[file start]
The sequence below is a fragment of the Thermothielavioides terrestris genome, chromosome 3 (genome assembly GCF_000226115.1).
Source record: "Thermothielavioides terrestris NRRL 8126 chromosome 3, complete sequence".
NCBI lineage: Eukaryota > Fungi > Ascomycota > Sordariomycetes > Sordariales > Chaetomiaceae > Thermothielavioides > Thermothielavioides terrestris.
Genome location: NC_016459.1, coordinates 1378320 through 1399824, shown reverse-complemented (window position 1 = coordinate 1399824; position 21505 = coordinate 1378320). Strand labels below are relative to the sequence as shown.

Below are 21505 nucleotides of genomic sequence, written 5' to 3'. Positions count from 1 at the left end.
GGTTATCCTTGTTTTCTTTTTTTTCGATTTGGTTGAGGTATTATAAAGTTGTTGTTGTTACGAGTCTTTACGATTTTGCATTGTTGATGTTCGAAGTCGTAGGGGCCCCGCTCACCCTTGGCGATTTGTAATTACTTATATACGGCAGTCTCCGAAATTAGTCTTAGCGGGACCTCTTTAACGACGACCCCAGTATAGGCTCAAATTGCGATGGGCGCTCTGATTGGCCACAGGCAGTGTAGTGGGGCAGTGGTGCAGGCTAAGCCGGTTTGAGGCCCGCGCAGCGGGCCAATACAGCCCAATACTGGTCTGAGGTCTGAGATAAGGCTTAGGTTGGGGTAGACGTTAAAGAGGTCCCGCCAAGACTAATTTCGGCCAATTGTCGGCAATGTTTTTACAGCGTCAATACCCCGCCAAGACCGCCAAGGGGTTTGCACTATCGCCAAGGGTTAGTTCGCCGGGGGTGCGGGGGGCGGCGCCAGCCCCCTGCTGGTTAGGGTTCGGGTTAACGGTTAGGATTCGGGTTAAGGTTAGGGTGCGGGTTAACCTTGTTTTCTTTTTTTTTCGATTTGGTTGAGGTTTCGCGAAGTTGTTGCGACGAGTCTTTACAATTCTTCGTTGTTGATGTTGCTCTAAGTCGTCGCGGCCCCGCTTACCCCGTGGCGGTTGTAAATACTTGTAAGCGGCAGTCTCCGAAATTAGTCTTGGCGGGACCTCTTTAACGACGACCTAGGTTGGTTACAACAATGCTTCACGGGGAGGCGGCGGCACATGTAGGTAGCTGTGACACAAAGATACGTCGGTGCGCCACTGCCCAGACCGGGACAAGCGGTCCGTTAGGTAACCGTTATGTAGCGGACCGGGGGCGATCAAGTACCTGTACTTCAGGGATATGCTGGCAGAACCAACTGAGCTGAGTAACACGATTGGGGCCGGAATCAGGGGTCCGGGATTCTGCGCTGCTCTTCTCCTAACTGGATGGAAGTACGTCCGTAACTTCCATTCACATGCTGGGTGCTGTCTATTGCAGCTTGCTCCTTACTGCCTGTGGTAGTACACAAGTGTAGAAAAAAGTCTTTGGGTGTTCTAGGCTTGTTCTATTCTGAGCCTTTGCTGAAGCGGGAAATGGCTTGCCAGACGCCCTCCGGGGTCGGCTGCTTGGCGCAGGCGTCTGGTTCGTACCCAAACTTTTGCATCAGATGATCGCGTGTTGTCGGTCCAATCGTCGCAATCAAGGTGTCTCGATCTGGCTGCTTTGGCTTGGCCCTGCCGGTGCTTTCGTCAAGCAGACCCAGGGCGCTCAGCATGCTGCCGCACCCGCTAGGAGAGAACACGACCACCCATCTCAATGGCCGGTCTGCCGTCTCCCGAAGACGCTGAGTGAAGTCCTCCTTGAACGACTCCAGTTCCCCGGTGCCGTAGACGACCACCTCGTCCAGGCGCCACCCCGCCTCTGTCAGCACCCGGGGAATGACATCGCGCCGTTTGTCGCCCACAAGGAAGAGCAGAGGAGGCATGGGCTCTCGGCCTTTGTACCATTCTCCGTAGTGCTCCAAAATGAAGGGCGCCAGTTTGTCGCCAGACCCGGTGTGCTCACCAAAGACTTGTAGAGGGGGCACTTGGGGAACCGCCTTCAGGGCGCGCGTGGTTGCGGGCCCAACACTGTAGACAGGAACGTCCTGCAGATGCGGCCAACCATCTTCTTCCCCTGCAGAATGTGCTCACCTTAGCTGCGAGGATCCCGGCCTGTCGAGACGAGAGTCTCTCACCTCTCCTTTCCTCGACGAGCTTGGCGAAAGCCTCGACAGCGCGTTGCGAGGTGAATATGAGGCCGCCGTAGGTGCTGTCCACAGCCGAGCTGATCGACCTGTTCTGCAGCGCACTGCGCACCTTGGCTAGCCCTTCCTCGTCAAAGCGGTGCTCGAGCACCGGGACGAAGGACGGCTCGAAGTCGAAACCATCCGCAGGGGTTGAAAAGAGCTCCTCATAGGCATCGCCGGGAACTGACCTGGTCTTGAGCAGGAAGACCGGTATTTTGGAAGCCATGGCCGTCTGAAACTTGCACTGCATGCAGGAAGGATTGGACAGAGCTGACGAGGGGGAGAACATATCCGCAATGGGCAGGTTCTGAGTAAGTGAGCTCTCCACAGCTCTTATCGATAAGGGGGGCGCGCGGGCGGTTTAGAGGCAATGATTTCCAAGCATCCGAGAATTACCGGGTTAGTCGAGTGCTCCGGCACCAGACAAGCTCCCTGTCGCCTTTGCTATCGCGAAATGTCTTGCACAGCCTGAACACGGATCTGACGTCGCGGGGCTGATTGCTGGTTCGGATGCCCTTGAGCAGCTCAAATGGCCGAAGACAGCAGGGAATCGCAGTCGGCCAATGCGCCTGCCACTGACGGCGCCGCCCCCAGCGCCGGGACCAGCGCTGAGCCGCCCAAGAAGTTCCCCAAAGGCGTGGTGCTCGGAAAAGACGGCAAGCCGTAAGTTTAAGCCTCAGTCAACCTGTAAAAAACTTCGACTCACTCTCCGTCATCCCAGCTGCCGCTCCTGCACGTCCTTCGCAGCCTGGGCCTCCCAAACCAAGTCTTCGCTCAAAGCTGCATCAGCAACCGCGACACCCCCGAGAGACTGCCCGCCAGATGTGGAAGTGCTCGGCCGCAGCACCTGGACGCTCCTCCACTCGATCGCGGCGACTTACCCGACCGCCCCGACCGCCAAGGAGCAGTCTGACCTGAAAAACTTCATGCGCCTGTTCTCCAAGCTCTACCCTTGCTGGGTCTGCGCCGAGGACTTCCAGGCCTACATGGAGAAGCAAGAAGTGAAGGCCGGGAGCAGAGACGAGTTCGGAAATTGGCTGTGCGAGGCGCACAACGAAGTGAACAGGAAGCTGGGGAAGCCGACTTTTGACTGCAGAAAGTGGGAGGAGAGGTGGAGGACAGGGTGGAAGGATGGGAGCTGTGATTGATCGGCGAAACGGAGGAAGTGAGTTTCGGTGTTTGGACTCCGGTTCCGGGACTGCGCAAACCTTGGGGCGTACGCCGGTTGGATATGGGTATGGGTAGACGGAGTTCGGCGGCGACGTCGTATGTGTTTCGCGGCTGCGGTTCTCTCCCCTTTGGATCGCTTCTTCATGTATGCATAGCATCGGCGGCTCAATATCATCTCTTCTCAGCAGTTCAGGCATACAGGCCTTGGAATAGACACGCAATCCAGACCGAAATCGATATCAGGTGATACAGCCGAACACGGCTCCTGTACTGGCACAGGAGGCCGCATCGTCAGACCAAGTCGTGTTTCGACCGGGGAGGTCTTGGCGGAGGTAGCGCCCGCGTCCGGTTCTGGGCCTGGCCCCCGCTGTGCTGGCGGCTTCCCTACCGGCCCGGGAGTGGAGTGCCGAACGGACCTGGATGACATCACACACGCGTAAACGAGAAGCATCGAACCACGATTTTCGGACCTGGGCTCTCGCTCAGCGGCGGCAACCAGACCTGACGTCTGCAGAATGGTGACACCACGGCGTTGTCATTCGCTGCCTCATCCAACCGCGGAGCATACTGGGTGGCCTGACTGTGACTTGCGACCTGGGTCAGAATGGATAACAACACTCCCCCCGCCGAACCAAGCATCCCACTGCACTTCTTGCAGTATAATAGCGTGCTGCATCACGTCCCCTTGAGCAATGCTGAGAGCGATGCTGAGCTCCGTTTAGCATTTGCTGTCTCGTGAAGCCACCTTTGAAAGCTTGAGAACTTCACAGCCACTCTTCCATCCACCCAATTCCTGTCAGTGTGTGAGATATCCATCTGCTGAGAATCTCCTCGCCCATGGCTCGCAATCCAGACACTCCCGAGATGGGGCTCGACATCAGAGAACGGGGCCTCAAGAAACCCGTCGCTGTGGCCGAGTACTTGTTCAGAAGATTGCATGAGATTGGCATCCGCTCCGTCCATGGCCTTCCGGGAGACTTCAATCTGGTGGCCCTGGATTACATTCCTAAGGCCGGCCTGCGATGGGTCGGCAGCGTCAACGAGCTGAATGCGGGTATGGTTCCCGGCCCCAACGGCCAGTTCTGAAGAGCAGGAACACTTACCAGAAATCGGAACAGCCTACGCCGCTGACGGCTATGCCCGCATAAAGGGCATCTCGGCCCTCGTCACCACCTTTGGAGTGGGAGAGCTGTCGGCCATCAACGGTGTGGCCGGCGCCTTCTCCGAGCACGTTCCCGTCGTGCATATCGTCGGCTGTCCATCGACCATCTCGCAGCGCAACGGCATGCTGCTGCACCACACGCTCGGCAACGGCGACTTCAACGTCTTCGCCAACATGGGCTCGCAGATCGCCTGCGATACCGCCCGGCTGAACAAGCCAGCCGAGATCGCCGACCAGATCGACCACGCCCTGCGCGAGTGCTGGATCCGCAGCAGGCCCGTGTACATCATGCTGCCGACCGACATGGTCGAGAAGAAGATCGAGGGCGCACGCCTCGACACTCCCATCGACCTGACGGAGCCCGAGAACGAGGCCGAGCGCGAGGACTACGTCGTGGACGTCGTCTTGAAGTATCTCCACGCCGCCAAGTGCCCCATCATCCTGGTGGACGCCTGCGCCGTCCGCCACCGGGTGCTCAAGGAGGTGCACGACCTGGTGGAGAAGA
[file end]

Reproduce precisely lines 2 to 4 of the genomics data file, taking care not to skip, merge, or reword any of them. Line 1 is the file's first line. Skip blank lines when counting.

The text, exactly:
Source record: "Thermothielavioides terrestris NRRL 8126 chromosome 3, complete sequence".
NCBI lineage: Eukaryota > Fungi > Ascomycota > Sordariomycetes > Sordariales > Chaetomiaceae > Thermothielavioides > Thermothielavioides terrestris.
Genome location: NC_016459.1, coordinates 1378320 through 1399824, shown reverse-complemented (window position 1 = coordinate 1399824; position 21505 = coordinate 1378320). Strand labels below are relative to the sequence as shown.